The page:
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Increasing antisemitism in the United States has affected American Jewry, and there is a feeling that there is no place to hide. But there is one thought that any Jew keeps in the back of his or her mind: “If it gets really bad, I can get on a plane and go to Israel.”

Israel welcomes Jews from all over the world. But if a get refuser lands in Israel, he doesn’t exactly feel welcome. That is due to the fact that Israel has a very effective law on the books known as the “Diaspora Agunot Law.”


If you are a get refuser – if you have turned your wife into an agunah – don’t fool yourself into thinking that just because you are not an Israeli citizen, Israel’s Rabbinical Courts do not have legal jurisdiction over you. You can say to yourself, “Neither my wife nor I have any connection to Israel; neither of us is a citizen or a resident nor own any property or even have an Israeli bank account; I’ve never even visited Israel.” But all that does not provide you with immunity. Quite the opposite.

Simply put, if your wife has the required information demonstrating that you have turned her into an agunah, meaning that securing a get from you in the Diaspora has proven to be impossible – either due to your flouting the rulings of a local beit din or the absence of a qualified beit din in her locale – and that there are civil divorce proceedings in place, she can sue for a get in the Israeli Rabbinical Court, even if she is not present in Israel.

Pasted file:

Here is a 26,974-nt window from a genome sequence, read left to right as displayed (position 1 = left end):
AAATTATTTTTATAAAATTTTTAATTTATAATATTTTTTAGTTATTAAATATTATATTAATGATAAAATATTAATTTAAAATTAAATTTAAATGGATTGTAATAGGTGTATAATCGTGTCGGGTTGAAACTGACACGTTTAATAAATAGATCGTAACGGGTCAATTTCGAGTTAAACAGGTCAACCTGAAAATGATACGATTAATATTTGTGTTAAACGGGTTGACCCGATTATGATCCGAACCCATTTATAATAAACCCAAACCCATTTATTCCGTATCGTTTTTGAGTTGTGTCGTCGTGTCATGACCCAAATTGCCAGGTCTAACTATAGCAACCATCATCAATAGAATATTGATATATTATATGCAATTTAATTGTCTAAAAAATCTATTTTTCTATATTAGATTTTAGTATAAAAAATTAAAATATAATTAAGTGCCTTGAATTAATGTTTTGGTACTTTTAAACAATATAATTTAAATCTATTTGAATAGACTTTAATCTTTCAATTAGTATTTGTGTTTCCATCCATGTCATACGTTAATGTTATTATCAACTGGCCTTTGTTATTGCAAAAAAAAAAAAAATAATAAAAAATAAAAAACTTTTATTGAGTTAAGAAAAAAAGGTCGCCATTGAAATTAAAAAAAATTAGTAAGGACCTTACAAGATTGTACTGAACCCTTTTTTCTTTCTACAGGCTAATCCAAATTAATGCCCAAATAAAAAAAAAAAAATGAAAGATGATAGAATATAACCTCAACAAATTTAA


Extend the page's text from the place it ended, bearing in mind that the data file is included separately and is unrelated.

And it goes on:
Three dayanim are primed and ready to issue sanctions against you, including an incarceration order, for refusing to give your wife a get. The Israeli police will put that order into effect. The Israeli Prison Services will welcome you into one of their well-populated prisons. Imagine that – instead of going to the Kotel upon your arrival, you may be escorted to a holding cell until the local Rabbinical Court opens its doors for the day.

In tens of such cases, get refusers entering Israel as tourists were hauled in front of the Rabbinical Court. When comprehending the sanctions that may be levied against them while maintaining their position of get refusal, these men arranged the get through the good services of the Israeli Rabbinical Court. Furthermore, as reported by the president of the Conference of European Rabbis, Rabbi Pinchas Goldschmidt, dozens of agunot were freed by local European Rabbinical Courts simply by describing the very existence of Israel’s “Diaspora Agunot Law” to the get refusers – in Europe.

Take heed of Rabbi Goldschmidt’s explanation: Jews want to have an escape plan ready, should it become necessary, to reach the Jewish safe haven. But for get refusers, the door to Israel would be closed. As a result of learning this, get refusers took care of that impediment by simply giving the get, thus keeping their options open.

Israel is a welcoming home for all Diaspora Jews – almost. It will be for you too when you give your wife a get.

(Written in honor of International Agunah Day, Ta’anit Esther, March 21.)


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Rachel Levmore (Ph.D. in Jewish Law from Bar Ilan University) is a rabbinical court advocate; director of the Agunah and Get-Refusal Prevention Project of the International Young Israel Movement in Israel and the Jewish Agency (; first to’enet rabbanit member of the Israel State Commission for the Appointment of Dayanim; and author of "Min'ee Einayich Medim'a" on prenuptial agreements for the prevention of get-refusal.